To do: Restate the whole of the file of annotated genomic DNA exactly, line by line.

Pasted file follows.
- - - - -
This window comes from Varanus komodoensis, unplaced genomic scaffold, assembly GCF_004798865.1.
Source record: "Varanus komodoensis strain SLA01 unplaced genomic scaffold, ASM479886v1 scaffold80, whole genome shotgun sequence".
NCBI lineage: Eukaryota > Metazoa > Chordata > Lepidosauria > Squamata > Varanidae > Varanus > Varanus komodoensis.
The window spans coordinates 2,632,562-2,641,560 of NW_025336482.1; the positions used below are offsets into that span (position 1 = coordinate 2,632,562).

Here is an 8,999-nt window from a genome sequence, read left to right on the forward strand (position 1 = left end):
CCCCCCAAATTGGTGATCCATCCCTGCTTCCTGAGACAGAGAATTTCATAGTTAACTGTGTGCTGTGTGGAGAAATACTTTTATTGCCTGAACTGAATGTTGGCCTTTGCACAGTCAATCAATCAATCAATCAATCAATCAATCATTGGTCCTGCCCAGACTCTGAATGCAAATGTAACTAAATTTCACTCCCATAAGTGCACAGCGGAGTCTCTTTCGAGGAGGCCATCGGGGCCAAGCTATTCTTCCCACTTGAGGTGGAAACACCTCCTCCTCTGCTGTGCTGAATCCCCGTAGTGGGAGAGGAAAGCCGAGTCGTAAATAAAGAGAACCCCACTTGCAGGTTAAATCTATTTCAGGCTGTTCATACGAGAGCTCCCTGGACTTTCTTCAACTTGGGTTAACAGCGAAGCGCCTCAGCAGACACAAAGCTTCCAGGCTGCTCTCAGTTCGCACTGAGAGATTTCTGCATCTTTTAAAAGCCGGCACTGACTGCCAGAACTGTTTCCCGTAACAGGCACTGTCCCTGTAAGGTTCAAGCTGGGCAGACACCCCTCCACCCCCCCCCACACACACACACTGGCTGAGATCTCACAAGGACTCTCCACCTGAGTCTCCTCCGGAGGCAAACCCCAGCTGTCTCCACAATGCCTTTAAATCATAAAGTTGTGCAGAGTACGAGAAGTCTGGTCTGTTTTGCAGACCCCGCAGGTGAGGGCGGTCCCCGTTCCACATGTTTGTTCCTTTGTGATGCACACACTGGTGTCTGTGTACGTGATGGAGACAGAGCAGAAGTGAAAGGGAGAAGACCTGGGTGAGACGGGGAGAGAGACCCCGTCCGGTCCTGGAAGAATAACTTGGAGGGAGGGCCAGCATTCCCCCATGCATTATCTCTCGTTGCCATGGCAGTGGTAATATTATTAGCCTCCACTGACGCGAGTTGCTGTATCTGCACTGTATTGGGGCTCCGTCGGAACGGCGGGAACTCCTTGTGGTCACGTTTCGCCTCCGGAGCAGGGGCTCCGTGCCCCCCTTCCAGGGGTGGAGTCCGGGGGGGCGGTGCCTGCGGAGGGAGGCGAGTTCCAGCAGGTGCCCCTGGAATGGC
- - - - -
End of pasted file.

This window comes from Varanus komodoensis, unplaced genomic scaffold, assembly GCF_004798865.1.
Source record: "Varanus komodoensis strain SLA01 unplaced genomic scaffold, ASM479886v1 scaffold80, whole genome shotgun sequence".
NCBI lineage: Eukaryota > Metazoa > Chordata > Lepidosauria > Squamata > Varanidae > Varanus > Varanus komodoensis.
The window spans coordinates 2,632,562-2,641,560 of NW_025336482.1; the positions used below are offsets into that span (position 1 = coordinate 2,632,562).

Here is an 8,999-nt window from a genome sequence, read left to right on the forward strand (position 1 = left end):
CCCCCCAAATTGGTGATCCATCCCTGCTTCCTGAGACAGAGAATTTCATAGTTAACTGTGTGCTGTGTGGAGAAATACTTTTATTGCCTGAACTGAATGTTGGCCTTTGCACAGTCAATCAATCAATCAATCAATCAATCAATCATTGGTCCTGCCCAGACTCTGAATGCAAATGTAACTAAATTTCACTCCCATAAGTGCACAGCGGAGTCTCTTTCGAGGAGGCCATCGGGGCCAAGCTATTCTTCCCACTTGAGGTGGAAACACCTCCTCCTCTGCTGTGCTGAATCCCCGTAGTGGGAGAGGAAAGCCGAGTCGTAAATAAAGAGAACCCCACTTGCAGGTTAAATCTATTTCAGGCTGTTCATACGAGAGCTCCCTGGACTTTCTTCAACTTGGGTTAACAGCGAAGCGCCTCAGCAGACACAAAGCTTCCAGGCTGCTCTCAGTTCGCACTGAGAGATTTCTGCATCTTTTAAAAGCCGGCACTGACTGCCAGAACTGTTTCCCGTAACAGGCACTGTCCCTGTAAGGTTCAAGCTGGGCAGACACCCCTCCACCCCCCCCCACACACACACACTGGCTGAGATCTCACAAGGACTCTCCACCTGAGTCTCCTCCGGAGGCAAACCCCAGCTGTCTCCACAATGCCTTTAAATCATAAAGTTGTGCAGAGTACGAGAAGTCTGGTCTGTTTTGCAGACCCCGCAGGTGAGGGCGGTCCCCGTTCCACATGTTTGTTCCTTTGTGATGCACACACTGGTGTCTGTGTACGTGATGGAGACAGAGCAGAAGTGAAAGGGAGAAGACCTGGGTGAGACGGGGAGAGAGACCCCGTCCGGTCCTGGAAGAATAACTTGGAGGGAGGGCCAGCATTCCCCCATGCATTATCTCTCGTTGCCATGGCAGTGGTAATATTATTAGCCTCCACTGACGCGAGTTGCTGTATCTGCACTGTATTGGGGCTCCGTCGGAACGGCGGGAACTCCTTGTGGTCACGTTTCGCCTCCGGAGCAGGGGCTCCGTGCCCCCCTTCCAGGGGTGGAGTCCGGGGGGGCGGTGCCTGCGGAGGGAGGCGAGTTCCAGCAGGTGCCCCTGGAATGGC